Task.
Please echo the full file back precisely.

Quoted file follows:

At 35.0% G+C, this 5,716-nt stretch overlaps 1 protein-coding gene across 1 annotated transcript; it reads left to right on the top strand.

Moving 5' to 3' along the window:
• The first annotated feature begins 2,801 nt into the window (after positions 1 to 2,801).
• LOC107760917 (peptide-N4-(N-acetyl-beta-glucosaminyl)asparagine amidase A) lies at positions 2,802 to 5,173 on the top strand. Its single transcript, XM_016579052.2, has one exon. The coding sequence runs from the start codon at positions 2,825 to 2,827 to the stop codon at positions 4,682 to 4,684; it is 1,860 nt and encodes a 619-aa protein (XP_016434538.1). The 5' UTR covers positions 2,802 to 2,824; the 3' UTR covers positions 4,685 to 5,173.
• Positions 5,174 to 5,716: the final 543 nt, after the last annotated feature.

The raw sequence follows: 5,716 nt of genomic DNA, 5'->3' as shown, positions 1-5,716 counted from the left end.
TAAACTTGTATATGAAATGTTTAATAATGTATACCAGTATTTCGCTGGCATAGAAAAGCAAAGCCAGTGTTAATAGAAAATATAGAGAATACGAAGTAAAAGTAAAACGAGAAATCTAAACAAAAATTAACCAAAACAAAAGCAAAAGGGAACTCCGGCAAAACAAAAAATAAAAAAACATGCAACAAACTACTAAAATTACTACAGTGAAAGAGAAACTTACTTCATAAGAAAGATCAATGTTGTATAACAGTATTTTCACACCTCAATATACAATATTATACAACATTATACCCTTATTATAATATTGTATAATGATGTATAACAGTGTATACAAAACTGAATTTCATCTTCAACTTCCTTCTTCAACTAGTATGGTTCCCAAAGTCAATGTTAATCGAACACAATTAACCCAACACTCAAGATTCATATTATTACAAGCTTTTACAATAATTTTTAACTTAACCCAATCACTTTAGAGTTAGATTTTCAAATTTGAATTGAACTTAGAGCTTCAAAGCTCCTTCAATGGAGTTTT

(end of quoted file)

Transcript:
At 35.0% G+C, this 5,716-nt stretch overlaps 1 protein-coding gene across 1 annotated transcript; it reads left to right on the top strand.

Moving 5' to 3' along the window:
• The first annotated feature begins 2,801 nt into the window (after positions 1 to 2,801).
• LOC107760917 (peptide-N4-(N-acetyl-beta-glucosaminyl)asparagine amidase A) lies at positions 2,802 to 5,173 on the top strand. Its single transcript, XM_016579052.2, has one exon. The coding sequence runs from the start codon at positions 2,825 to 2,827 to the stop codon at positions 4,682 to 4,684; it is 1,860 nt and encodes a 619-aa protein (XP_016434538.1). The 5' UTR covers positions 2,802 to 2,824; the 3' UTR covers positions 4,685 to 5,173.
• Positions 5,174 to 5,716: the final 543 nt, after the last annotated feature.

The raw sequence follows: 5,716 nt of genomic DNA, 5'->3' as shown, positions 1-5,716 counted from the left end.
TAAACTTGTATATGAAATGTTTAATAATGTATACCAGTATTTCGCTGGCATAGAAAAGCAAAGCCAGTGTTAATAGAAAATATAGAGAATACGAAGTAAAAGTAAAACGAGAAATCTAAACAAAAATTAACCAAAACAAAAGCAAAAGGGAACTCCGGCAAAACAAAAAATAAAAAAACATGCAACAAACTACTAAAATTACTACAGTGAAAGAGAAACTTACTTCATAAGAAAGATCAATGTTGTATAACAGTATTTTCACACCTCAATATACAATATTATACAACATTATACCCTTATTATAATATTGTATAATGATGTATAACAGTGTATACAAAACTGAATTTCATCTTCAACTTCCTTCTTCAACTAGTATGGTTCCCAAAGTCAATGTTAATCGAACACAATTAACCCAACACTCAAGATTCATATTATTACAAGCTTTTACAATAATTTTTAACTTAACCCAATCACTTTAGAGTTAGATTTTCAAATTTGAATTGAACTTAGAGCTTCAAAGCTCCTTCAATGGAGTTTT